by Tony Nigro
Another sample of the digressions Lewis and I get into via email…
Lewis: This book Reality Hunger is making a lot of noise in the literary world. He’s saying shit like the novel is dead, that there’s a growing aesthetic towards reality. One of his main arguments seems to be that the novel is dead, but much of the work he cites in the excerpts seem to point to reality being dead.
Is that too old an idea for a Split Decision? It seems real postmodern, but it’s not entirely invalid for Split Edit given current popular cinema: The Blind Side is a true story, The Hurt Locker‘s “hyperbolic realism,” the shaky camera of The Pacific, Saving Private Ryan, any war film, and then there’s Werner Herzog‘s documentary re-enactments. It’s not a new idea, but accepting that “reality is dead” forces a creator to actually think about his aesthetics. And as I’ve said before, opting against a realistic style usually results in a work that can actually relate to reality.
Tony: I like that, although I tend to agree with you so I’m not sure how split the decision will be.
“A growing aesthetic toward reality” sums up that it’s not reality he’s talking about but our understanding of what reality is or can be. I’m not sure how that relates to novels — they’re just words on a page, right? — but cinema, demanding more of our real senses, certainly leans toward a version of reality whether it’s trying to or not. That is, what you see in the real world is real, therefore what you see in a movie is real. That’s some Bazinian shit, I think.
At least, what you’re seeing is a real movie. That’s some quasi-Godardian shit, maybe.
“I’ll let you be in my dreams if I can be in yours.” That’s some Bob Dylan shit.
I think the novel is as dead as the cinema and film criticism and Latin. It’s fun to say and argue about, yet people keep writing novels, making movies, criticizing both, and printing Latin on money like it means something.
I suppose it all comes down to how this guy defines “reality.” And “aesthetic.”
L: Yeah. I guess this David Shields guy is kind of missing the practical purpose of what fiction is. And/or what art is. From what I’ve read, Shields has a lot of good criticisms of contemporary lit, but he doesn’t really say much else of substance.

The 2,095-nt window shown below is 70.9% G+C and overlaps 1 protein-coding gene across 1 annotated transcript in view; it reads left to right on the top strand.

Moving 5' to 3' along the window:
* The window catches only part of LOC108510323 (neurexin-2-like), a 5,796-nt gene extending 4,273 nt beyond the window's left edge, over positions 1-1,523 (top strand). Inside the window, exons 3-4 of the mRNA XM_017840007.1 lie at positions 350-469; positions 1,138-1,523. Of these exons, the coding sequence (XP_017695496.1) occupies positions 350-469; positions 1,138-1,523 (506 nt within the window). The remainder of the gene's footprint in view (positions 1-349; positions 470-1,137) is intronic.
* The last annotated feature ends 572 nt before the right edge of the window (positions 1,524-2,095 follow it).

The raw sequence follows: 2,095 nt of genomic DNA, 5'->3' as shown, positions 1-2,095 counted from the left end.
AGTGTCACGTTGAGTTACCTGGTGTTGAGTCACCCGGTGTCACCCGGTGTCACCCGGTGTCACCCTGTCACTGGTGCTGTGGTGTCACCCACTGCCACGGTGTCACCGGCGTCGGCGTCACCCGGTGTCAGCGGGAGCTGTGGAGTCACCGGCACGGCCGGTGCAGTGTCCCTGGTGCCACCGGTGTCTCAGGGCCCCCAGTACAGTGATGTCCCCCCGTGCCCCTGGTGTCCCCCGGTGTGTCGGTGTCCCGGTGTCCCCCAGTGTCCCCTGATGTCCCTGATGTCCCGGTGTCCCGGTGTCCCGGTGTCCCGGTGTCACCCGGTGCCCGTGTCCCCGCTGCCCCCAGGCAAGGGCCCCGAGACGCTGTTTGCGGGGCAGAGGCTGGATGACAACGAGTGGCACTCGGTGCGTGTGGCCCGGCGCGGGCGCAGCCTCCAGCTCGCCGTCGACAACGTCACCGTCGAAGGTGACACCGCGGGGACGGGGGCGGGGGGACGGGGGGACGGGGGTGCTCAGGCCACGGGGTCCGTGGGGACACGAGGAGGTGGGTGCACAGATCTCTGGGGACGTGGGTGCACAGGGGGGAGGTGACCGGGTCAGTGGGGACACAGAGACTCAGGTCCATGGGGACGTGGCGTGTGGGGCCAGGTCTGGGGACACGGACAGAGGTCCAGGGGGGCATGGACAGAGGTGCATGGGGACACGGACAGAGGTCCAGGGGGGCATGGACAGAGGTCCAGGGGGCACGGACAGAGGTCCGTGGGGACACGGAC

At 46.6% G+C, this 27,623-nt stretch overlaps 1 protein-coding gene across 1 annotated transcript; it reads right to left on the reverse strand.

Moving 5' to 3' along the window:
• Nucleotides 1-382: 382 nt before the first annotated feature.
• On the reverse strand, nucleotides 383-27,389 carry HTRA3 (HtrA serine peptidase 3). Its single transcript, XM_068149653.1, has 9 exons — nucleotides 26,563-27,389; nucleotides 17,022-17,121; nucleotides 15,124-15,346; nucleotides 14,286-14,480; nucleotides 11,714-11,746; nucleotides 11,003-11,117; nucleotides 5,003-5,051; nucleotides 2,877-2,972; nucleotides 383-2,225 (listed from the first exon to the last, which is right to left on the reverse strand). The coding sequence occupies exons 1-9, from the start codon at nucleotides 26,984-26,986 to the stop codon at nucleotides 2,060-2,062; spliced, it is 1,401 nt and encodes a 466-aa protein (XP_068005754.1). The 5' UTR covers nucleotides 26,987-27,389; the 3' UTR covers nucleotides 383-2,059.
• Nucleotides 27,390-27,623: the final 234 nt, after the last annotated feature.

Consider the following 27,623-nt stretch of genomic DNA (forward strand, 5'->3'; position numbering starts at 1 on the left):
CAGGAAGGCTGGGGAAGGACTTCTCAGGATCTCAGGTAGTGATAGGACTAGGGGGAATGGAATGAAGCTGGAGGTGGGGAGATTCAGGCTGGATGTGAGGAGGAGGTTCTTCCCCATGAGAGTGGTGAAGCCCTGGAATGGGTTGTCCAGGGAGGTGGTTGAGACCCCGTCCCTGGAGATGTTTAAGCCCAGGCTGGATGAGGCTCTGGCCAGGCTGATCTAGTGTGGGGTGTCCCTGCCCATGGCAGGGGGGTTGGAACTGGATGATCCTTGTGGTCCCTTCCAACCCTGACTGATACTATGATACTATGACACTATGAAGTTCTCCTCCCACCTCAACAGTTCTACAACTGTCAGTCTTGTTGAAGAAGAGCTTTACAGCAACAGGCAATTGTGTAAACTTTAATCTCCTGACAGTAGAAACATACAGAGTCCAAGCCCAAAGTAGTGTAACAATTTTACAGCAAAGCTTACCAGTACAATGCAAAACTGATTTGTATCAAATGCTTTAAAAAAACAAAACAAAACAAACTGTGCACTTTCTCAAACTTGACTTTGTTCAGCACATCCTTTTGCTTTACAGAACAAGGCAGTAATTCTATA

That said, I think I just saw Priscilla Ahn on the street. She’s cute. But it might’ve just have been some other cute chick.
I think I’m going to advocate an aesthetic that’s “anti-realism.” I only endorse works of art that attempt to destroy reality. In a fun way.
Or did punk rock already do that?
T: I think punk rock destroyed propriety. Reality fell apart when the Romans took over the Church and rewrote Hebrew mythology.
T: Bingo. Use it. I also like Unrealism.
L: I’m pretty sure Unrealism has been taken. I think the key to The School of the Aesthetics of the Destructive Goddess Kali is that it can’t directly attack reality. It just has to kind of nudge at it. And audience can’t really be that conscious of TSOTAOTDGK, so even if they know about it, the works have to be entertaining enough that they forget. I think that’s got to be the only guideline. No rules, though.
I’m guessing the works would really have to break out of the diegesis to work. Thoughts? Examples? A Million Little Pieces and other cons, like Left Behind come to mind, but their attacks on reality seem a little incidental.
T: The titles you mention there are not realistic but still portray themselves as such. Where does that break out of the diegesis? And how do we discern between “against realism” and fantasy? I see Left Behind existing on the same level of mythology as Clash of the Titans.
L: Part of what I’m feeling lately is that realism — in its conventional sense — has nothing to do with life. People writing memoirs, all these Marine captains writing about how they shot dogs in Afghanistan or whatever, trying to put a finger onto reality, trying to define it, they get nowhere near truth or authenticity.
Roberto Bolano once said something along the lines of fantasy being more truthful than realism. He was sweating Philip K. Dick at the time, and I have to agree that Dick’s wacked out benzedrine hallucinations say more about what it’s like to live, create more ideas of what living is about, than say, The Blind Side film.
In terms of breaking the diegesis, I don’t mean in a Brechtian way, but something that viewers don’t immediately acknowledge. When it comes to A Million Little Pieces or Left Behind–a better example my be The Da Vinci Code–these works create fantasies that their audiences believe in. In a similar fashion, The Bachelor is a fallacy that creates a concept of the life experience where you can find true love on a game show. In some sense, reality television is already destroying reality. The issue I have with these works is that these pieces attempt to replace reality with their own constructs, that they also happen to be making a profit from. I just want works of art that destroy it all, leaving the audience with an emptiness they have to fill themselves.
As with Philip K. Dick’s VALIS, his roman à clef, a work of TSOTAOTDGK should leave the audience asking more questions than they started the experience with.
Things get real on The Bachelor!